Experienced Applicants Only. Should I Apply????

It’s a classic catch-22. To get a job in the game industry you’ll need experience, but the only way to get experience is by getting a job in the game industry. Right? Well, not quite.

I’m sure you’ve all seen job adds that require a specific number of years experience with some specific technology, or general industry experience. Many new graduates are immediately discouraged from applying for these positions. But just because you haven’t worked in a game studio yet doesn’t mean you don’t have the experience required or the skills the employer is looking for.

Each course at AIE is specifically designed to meet current industry needs. As a full-time student, the two years you spend making games in an academic setting is as close as you can get to working in a real studio. Your major project, the capstone of the course, is your chance to demonstrate that you have all the skills necessary to work in a team and produce a professional product – and it does count towards ‘industry experience’.

From an employer’s perspective, the requirement for industry experience is really there to filter out those applicants who haven’t (and presumably don’t know how to) apply their skills to making games.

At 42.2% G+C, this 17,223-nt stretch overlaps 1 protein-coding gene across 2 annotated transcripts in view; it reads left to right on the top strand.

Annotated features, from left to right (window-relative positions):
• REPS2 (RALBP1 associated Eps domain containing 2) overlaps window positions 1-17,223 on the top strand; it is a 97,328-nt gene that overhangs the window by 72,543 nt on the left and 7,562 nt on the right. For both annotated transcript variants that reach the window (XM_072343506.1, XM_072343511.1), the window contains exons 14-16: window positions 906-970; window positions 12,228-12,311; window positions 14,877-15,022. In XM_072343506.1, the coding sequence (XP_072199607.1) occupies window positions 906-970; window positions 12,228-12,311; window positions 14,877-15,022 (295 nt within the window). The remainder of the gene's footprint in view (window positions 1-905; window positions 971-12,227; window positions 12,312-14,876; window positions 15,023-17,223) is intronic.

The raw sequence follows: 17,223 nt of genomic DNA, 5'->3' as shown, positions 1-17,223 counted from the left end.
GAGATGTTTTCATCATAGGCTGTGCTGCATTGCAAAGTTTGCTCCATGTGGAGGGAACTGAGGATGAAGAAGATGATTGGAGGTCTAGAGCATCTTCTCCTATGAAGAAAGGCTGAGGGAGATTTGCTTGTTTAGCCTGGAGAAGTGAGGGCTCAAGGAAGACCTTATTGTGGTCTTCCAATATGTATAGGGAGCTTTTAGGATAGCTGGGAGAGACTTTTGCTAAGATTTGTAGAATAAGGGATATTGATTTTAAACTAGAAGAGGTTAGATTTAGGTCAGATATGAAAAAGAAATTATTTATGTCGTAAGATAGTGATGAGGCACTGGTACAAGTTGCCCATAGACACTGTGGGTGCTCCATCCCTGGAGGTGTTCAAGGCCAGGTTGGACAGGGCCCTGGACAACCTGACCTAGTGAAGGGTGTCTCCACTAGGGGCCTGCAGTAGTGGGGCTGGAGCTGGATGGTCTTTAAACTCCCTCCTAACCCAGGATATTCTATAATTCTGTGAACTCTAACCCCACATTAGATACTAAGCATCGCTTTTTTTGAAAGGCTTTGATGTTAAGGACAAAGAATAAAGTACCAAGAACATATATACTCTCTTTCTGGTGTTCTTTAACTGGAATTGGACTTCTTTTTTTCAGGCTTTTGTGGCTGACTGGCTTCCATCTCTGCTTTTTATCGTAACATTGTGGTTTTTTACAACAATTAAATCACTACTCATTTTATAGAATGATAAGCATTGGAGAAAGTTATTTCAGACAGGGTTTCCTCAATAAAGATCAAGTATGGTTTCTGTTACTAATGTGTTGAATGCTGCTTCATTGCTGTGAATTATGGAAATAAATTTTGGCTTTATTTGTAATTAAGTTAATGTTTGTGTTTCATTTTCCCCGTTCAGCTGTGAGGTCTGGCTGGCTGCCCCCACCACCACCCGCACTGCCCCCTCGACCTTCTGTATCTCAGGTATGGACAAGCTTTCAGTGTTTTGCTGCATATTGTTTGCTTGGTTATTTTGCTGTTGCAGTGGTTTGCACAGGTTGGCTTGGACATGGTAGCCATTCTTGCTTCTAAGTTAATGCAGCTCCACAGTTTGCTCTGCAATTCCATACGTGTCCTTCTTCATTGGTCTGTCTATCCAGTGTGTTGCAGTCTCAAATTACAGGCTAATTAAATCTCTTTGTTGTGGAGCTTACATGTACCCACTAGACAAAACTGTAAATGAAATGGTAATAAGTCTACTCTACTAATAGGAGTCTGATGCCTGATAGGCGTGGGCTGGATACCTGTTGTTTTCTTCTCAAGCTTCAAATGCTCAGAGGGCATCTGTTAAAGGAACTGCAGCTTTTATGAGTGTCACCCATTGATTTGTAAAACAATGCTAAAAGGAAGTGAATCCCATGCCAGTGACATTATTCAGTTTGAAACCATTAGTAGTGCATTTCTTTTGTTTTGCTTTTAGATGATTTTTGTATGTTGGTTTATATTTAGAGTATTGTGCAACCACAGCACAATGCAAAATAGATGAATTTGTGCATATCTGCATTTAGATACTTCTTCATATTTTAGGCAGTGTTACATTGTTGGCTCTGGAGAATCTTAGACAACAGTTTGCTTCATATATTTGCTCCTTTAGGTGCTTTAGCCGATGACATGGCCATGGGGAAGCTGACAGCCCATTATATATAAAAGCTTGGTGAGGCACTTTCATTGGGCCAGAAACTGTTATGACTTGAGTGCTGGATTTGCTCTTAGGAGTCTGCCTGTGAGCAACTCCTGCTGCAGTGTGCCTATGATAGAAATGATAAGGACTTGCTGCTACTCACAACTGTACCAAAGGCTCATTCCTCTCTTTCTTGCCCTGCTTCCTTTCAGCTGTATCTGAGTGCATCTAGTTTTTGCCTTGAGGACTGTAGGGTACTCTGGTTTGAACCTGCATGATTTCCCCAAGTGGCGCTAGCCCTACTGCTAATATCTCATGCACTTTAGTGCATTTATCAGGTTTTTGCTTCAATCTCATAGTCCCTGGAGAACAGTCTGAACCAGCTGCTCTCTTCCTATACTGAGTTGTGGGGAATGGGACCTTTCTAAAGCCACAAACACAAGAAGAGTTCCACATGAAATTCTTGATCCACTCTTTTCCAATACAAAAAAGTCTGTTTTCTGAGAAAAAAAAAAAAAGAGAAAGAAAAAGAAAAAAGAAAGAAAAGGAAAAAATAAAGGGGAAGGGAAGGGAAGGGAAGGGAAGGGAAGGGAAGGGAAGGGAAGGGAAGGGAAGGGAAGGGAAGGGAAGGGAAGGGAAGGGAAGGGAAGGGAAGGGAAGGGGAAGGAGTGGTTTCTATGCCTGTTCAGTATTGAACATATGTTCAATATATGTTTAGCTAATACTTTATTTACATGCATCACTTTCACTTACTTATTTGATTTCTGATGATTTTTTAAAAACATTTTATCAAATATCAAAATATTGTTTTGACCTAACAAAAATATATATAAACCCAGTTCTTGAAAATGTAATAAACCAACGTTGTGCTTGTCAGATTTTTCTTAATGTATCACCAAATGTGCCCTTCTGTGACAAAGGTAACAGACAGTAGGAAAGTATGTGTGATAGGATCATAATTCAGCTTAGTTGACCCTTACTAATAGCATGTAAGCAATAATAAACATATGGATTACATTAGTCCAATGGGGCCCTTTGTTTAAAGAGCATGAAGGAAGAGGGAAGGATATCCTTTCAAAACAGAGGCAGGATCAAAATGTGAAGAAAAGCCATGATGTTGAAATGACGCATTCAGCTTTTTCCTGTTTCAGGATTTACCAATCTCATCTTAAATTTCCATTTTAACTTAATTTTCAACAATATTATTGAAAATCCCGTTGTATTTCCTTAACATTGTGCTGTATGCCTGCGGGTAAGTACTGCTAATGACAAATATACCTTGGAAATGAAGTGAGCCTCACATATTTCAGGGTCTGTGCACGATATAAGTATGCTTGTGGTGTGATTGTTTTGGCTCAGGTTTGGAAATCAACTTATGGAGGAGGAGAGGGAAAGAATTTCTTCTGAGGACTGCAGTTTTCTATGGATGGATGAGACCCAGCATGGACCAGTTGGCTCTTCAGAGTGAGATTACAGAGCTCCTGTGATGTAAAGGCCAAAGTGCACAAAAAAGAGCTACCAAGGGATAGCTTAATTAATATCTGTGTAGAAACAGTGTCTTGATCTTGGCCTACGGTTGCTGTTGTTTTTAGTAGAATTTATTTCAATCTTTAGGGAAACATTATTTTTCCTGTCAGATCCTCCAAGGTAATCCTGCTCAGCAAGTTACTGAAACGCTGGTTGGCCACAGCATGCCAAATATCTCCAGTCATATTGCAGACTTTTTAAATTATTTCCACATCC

Consider the computer science student who has graduated with some degree of competence in programming, can make windows applications or perhaps even an app, but has never made a game. Programming for games requires specific knowledge in a range of areas and tools. A computer science degree student may not be games-industry ready, but an AIE student most certainly will be. The same is also true for the design and art stream students.

I would say that new graduates of AIE courses already have the equivalent of 1-2 years of industry experience. That might be enough to get you over the line in terms of your application, but there is still more you can do to boost your industry experience.

Any potential employer is going to favour any applicant that has made a game, and the more games you’ve made the better. But we don’t need to work in a studio to make games. All that really matters is your game is out there, can be played, and is at least as good as the worst game on the app store (which is actually a pretty low bar).

If you’ve made a mobile game for your major project, release it. If it’s a PC game, package it up in a professional release for people to download and play. Then, regardless of the platform you’ve developed for, enter it into as many competitions as possible (the GCAP Student Showcase, the Game Developer World Championships, and Microsoft’s Dream.Build.Play competitions come to mind).

Enter as many game jams as you can, and then add those games to your portfolio (even if they’re bad, they will still show a level of technical competence). Make a couple of mobile games on your own and release them to the app store of your choice.  Polish your school assessment pieces and publish those.

My point is, if you’re graduating and you don’t have at least one game (that you’ve contributed significantly to) to show an employer, you’re on the back foot.

With your AIE Diploma and a few self-published games under your belt, you’ll be able to convince any employer that your skills and experiences are an equivalent match for their requirement for 2 or 3  years of industry experience.


by Sam Cartwright